Thursday, April 16, 2015

And Now a Little History

I recently got to hear Andrea Wulf talk about the history of the transatlantic plant trade that took place from 1730 into the early 1800s -- the decades when England and America sent thousands of seeds and plants across the ocean in an incredible exchange of botanical riches.

Andrea Wulf is the author of several books, including The Brother Gardeners, the book she was invited to talk about to the Hartford Garden Club.

I read it a while ago, and loved learning about the fraternity of men who formed relationships with each other in different countries, pursuing their obsession with discovering and growing new plants.

And this was in a time when transporting plants meant keeping them alive for months at sea, boxes of seeds were eaten by ship rats, correspondence by letter was a drawn out process, and just gathering the plants and seeds to share meant perilous expeditions into unsettled forests.

She's a remarkable speaker, able to communicate how her subject fascinated her and how the letters and documents she researched came to life across the centuries.

She charmed us by admitting she is no practical gardener at all, and then proceeded to demonstrate she knew plants in detail and had mastered botany, all from immersing herself in the lives of plantsmen of 250 years ago.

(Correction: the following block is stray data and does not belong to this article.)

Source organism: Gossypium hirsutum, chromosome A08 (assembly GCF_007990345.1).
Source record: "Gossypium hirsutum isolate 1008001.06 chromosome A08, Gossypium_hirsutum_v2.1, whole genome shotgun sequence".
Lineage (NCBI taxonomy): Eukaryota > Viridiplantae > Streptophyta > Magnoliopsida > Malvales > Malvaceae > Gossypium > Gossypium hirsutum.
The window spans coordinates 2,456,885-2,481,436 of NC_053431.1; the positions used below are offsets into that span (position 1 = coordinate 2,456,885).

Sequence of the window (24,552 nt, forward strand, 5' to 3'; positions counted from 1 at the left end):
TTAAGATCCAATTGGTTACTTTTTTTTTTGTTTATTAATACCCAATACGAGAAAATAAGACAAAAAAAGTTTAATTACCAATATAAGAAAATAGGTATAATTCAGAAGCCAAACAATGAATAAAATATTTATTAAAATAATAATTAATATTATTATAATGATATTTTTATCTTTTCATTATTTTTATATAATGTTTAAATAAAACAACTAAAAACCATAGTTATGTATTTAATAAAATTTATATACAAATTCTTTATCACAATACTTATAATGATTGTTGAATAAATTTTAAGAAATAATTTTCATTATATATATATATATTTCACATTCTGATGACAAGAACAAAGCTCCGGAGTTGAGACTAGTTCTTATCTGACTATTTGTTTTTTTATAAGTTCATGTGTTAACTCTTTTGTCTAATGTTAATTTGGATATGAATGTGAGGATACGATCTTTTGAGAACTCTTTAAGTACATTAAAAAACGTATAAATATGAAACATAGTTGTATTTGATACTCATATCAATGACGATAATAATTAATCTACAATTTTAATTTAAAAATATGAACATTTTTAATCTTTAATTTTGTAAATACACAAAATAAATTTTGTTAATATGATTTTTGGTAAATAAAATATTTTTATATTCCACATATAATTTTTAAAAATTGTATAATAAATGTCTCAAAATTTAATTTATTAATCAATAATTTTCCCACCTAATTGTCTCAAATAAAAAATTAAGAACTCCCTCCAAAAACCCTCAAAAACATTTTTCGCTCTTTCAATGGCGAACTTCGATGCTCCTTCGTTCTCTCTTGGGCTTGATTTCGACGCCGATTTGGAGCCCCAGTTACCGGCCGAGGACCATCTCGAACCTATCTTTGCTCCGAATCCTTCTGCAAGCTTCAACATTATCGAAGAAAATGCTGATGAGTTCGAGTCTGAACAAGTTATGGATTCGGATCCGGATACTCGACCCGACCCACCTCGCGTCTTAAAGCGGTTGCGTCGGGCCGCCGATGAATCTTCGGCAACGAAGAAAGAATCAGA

There is nothing like hearing an assured speaker talk about a topic she knows well and loves.

Andrea Wulf lives in England (but was raised in Germany -- her German-British accent is unique). She states simply that any tour of any garden in the United Kingdom today is a tour of American plants.

Because of the trade between England and the American colonies, thousands of new plants were introduced to England and eagerly adopted. Interest in the novelty of these New World plant marvels caused an explosion of gardening and made England the gardening obsessed culture it is today.

Why did the British become more obsessed than any other country during these years? Several reasons, including Empire -- they had so many global sources to supply new plants. And climate -- imported plants, as long as they weren't from the tropics, all grew so well in England's benign climate.

But the brother gardeners made it happen: John Bartram, the American farmer who collected specimens and shipped them to Peter Collinson, an English merchant who sold them in increasingly huge orders. They had a decades long correspondence and friendship.

The oddball Swedish scientist Linnaeus, of course, who finally made sense out of the hopelessly confused names of all these botanical wonders flooding Europe. And Philip Miller, who wrote the first ever plant dictionary, which made practical garden knowledge accessible to amateurs as never before. There were others too, explorers and scientists. Her book brings them all to life.

America was populated by British settlers whose legacy, language and dominant culture have had profound effects on us. In turn, England was overwhelmingly planted in American trees and shrubs that have had a lasting effect on their entire physical landscape to this date.

Fascinating reading. Impressive talk.

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